Rebels leading London: the mayoralties of Ken Livingstone and Boris Johnson compared

Worthy, B., Bennister, Mark and Stafford, M. (2019) Rebels leading London: the mayoralties of Ken Livingstone and Boris Johnson compared. British Politics, 14 (1). pp. 23-43. ISSN 1746-918X

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This article compares the mayoralties of the first two directly elected Mayors of London, Ken Livingstone and Boris Johnson. The position offers a commanding electoral platform, but weak powers to lead a city regarded as ?ungovernable? (Travers 2004). The two mayors had some obvious points of comparison: both were party rebels, mavericks and skilled media operators. Both also used publicity to make up for weak powers, but courted controversy and faced charges of corruption and cronyism. Utilising Hambleton and Sweeting (2004), this article compares their mayoralties in terms of vision, leadership style and policies. Livingstone had a powerful vision that translated into clear policy aims while Johnson was more cautious, shaped by a desire for higher office. In terms of style, Livingstone built coalitions but proved divisive whereas Johnson retained remarkable levels of popularity. Where Livingstone bought experience and skill, Johnson delegated. In policy terms, the two mayors found themselves pushed by their institutional powers towards transport and planning while struggling with deeper issues such as housing. Livingstone introduced the radical congestion charge and a series of symbolic policies. Johnson was far more modest ? championing cycling, the 2012 Olympics and avoiding difficult decisions. The two used their office to negotiate, but also challenge, central government. Livingstone?s rebel mayoralty was a platform for personalised change, Johnson?s one for personal ambition.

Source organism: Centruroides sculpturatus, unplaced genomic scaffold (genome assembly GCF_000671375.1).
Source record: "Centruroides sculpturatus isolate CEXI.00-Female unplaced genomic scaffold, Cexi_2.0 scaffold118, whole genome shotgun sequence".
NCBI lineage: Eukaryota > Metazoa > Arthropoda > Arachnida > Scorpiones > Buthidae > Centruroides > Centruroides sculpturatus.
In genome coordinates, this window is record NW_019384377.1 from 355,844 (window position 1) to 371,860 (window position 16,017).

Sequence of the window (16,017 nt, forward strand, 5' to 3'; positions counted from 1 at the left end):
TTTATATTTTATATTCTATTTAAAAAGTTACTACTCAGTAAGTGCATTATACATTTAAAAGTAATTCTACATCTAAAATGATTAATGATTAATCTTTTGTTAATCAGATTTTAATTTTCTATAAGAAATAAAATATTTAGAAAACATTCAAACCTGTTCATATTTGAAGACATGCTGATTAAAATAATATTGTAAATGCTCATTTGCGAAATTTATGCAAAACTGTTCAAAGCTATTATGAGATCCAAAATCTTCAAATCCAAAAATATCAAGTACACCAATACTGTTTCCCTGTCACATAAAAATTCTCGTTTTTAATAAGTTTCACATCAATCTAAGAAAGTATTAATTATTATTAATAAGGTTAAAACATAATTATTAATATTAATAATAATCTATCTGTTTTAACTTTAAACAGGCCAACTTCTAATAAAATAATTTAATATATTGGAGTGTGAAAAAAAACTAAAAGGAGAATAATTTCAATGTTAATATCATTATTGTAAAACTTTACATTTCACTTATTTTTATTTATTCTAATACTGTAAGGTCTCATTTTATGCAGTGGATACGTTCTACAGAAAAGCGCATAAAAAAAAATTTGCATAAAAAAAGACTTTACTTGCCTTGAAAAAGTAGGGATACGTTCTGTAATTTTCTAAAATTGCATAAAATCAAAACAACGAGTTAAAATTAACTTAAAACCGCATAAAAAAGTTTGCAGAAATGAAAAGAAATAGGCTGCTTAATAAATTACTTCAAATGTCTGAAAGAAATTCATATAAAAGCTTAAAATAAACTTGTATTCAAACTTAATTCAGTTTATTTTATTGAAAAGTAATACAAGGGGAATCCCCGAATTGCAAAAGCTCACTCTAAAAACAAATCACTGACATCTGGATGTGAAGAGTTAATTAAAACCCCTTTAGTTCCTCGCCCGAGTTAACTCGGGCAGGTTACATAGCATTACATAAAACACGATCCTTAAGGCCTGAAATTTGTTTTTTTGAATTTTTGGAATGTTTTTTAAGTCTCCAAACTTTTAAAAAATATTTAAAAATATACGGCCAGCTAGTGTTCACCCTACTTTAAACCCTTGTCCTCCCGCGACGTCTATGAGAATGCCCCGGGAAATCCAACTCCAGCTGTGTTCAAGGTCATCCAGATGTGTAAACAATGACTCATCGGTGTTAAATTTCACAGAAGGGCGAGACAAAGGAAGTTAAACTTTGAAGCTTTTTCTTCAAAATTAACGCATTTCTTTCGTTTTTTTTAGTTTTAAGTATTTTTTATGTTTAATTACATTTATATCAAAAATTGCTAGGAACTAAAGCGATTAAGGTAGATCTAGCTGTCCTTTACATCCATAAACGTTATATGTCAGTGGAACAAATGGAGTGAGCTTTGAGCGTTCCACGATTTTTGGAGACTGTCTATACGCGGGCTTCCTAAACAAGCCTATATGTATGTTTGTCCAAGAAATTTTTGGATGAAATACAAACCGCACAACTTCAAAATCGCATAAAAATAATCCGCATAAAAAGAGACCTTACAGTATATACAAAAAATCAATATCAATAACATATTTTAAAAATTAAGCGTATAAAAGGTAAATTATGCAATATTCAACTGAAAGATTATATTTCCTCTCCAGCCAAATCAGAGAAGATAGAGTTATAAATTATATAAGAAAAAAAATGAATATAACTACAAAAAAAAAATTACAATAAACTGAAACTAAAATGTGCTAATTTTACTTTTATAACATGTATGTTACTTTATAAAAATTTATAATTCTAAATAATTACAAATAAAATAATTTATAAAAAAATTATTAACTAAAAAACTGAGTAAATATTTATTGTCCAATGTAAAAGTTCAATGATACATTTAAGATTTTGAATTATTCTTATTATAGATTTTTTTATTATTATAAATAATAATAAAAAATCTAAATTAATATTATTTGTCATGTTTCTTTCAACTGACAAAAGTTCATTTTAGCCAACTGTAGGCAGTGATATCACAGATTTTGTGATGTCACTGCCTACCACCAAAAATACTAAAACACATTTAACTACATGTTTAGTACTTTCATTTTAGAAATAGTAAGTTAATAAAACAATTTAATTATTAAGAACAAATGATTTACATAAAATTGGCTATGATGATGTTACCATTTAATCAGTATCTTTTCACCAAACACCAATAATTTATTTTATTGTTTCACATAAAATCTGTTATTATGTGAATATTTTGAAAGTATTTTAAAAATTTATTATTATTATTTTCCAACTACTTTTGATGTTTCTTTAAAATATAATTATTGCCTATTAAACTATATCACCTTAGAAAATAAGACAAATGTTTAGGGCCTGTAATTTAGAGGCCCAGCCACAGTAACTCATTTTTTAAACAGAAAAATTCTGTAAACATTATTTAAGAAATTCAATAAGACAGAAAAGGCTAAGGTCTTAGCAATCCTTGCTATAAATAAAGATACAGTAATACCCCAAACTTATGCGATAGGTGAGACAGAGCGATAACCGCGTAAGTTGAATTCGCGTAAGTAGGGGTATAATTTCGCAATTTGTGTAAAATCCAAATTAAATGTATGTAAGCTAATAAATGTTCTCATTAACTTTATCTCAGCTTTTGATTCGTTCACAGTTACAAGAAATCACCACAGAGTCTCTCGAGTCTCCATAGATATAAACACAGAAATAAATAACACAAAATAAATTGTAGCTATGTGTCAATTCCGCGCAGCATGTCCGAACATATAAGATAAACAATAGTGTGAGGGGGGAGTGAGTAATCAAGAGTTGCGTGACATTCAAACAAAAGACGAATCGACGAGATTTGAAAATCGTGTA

Additional Information:The final published version of this article can be accessed online at
Keywords:Mayors, political leadership, London, comparative, Boris Johnson, Ken Livingstone
Subjects:L Social studies > L200 Politics
Divisions:College of Social Science > School of Social & Political Sciences
ID Code:33384
Deposited On:22 Oct 2018 12:11

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